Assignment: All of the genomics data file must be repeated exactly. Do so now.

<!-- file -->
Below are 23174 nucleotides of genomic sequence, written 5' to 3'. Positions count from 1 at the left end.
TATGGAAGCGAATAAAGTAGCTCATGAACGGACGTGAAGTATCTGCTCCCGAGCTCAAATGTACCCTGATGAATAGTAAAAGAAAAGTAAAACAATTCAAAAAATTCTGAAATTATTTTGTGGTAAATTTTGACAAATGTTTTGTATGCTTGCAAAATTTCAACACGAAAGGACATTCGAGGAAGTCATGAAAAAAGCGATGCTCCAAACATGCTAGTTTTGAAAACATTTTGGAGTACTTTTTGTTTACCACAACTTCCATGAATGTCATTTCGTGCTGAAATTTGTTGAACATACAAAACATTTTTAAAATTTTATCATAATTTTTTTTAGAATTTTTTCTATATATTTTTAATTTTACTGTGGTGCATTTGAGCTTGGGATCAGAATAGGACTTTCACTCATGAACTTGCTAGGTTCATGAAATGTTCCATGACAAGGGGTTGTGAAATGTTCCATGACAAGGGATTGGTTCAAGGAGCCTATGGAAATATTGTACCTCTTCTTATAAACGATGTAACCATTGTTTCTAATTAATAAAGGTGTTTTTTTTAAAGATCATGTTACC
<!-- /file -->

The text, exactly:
Below are 23174 nucleotides of genomic sequence, written 5' to 3'. Positions count from 1 at the left end.
TATGGAAGCGAATAAAGTAGCTCATGAACGGACGTGAAGTATCTGCTCCCGAGCTCAAATGTACCCTGATGAATAGTAAAAGAAAAGTAAAACAATTCAAAAAATTCTGAAATTATTTTGTGGTAAATTTTGACAAATGTTTTGTATGCTTGCAAAATTTCAACACGAAAGGACATTCGAGGAAGTCATGAAAAAAGCGATGCTCCAAACATGCTAGTTTTGAAAACATTTTGGAGTACTTTTTGTTTACCACAACTTCCATGAATGTCATTTCGTGCTGAAATTTGTTGAACATACAAAACATTTTTAAAATTTTATCATAATTTTTTTTAGAATTTTTTCTATATATTTTTAATTTTACTGTGGTGCATTTGAGCTTGGGATCAGAATAGGACTTTCACTCATGAACTTGCTAGGTTCATGAAATGTTCCATGACAAGGGGTTGTGAAATGTTCCATGACAAGGGATTGGTTCAAGGAGCCTATGGAAATATTGTACCTCTTCTTATAAACGATGTAACCATTGTTTCTAATTAATAAAGGTGTTTTTTTTAAAGATCATGTTACC